My previous post provided an introduction to the sp and sf packages, showing how the two packages represent spatial data in R. There I discussed the creation of Spatial and sf objects from data with longitude and latitude values and the process of making maps with the two packages. In this post I will go further into the details of the sf package by examining the structure of sf objects and how the package implements the Simple Features open standard. It is certainly not necessary to know the ins and outs of sf objects and the Simple Features standard to use the package — it has taken me long enough to get my head around much of this — but a better knowledge of the structure and vocabulary of sf objects is helpful for understanding the effects of the plethora of sf functions. There are a variety of good resources that discuss the structure of sf objects. The most comprehensive are the package vignette Simple Features for R and the overview in Chapter 2 of the working book Geocomputation with R by Robin Lovelace, Jakub Nowosad, and Jannes Muenchow. This post is based on these sources, as well as my own sleuthing through the code for the sf package.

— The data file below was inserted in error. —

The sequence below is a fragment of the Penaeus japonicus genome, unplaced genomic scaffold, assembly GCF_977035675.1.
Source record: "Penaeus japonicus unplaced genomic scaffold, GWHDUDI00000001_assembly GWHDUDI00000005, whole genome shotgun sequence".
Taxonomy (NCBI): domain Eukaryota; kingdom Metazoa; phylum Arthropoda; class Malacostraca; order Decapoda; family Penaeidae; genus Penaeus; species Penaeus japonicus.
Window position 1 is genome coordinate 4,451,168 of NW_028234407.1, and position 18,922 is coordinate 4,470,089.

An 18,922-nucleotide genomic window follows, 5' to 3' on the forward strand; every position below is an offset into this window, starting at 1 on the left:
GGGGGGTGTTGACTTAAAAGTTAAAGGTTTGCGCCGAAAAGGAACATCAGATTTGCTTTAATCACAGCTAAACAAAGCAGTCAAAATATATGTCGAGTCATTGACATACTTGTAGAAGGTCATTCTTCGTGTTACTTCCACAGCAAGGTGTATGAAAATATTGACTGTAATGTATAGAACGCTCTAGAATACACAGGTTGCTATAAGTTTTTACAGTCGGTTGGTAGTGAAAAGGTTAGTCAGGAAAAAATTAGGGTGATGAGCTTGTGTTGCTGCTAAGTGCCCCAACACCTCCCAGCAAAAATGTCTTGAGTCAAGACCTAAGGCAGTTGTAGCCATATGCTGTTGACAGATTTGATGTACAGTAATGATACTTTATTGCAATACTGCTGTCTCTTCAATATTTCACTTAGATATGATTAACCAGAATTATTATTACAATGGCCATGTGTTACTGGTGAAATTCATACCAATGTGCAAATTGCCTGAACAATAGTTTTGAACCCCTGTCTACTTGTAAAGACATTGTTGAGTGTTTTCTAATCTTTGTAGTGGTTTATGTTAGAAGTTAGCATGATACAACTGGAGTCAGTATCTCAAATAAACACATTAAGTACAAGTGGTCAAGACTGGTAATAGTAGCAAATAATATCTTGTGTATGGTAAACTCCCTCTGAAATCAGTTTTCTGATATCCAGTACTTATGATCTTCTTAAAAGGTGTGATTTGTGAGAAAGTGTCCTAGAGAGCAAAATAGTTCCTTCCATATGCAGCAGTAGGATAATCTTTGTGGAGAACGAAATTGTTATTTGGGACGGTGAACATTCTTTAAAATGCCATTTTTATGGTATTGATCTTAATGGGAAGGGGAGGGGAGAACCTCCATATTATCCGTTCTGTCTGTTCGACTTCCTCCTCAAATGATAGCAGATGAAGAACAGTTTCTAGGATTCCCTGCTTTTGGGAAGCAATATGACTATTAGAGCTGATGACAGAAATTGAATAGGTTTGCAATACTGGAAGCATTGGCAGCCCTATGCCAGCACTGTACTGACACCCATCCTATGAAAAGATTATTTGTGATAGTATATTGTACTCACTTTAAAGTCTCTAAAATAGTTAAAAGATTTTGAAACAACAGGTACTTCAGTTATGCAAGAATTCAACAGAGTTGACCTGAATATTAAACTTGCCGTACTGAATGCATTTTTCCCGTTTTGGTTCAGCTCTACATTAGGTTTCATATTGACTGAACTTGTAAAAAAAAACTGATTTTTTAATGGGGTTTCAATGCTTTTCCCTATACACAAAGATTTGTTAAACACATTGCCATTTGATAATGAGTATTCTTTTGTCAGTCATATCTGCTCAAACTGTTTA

Before diving in, let’s take a step back to provide some background to the package. The sf package implements the Simple Features standard in R. The Simple Features standard is widely used by GIS software such as PostGIS, GeoJSON, and ArcGIS to represent geographic vector data. The sf package is designed to bring spatial analysis in R in line with these other systems.1 The standard defines a simple feature as a representation of a real world object by a point or points that may or may not be connected by straight line segments to form lines or polygons. A simple feature can contain both a geometry that includes points, any connecting lines, and a coordinate reference system to identify its location of Earth and attributes to describe the object, such as a name, values, color, etc. The sf package takes advantage of the wide use of Simple Features by linking directly to the GDAL, GEOS, and PROJ libraries that provide the back end for reading spatial data, making geographic calculations, and handling coordinate reference systems.2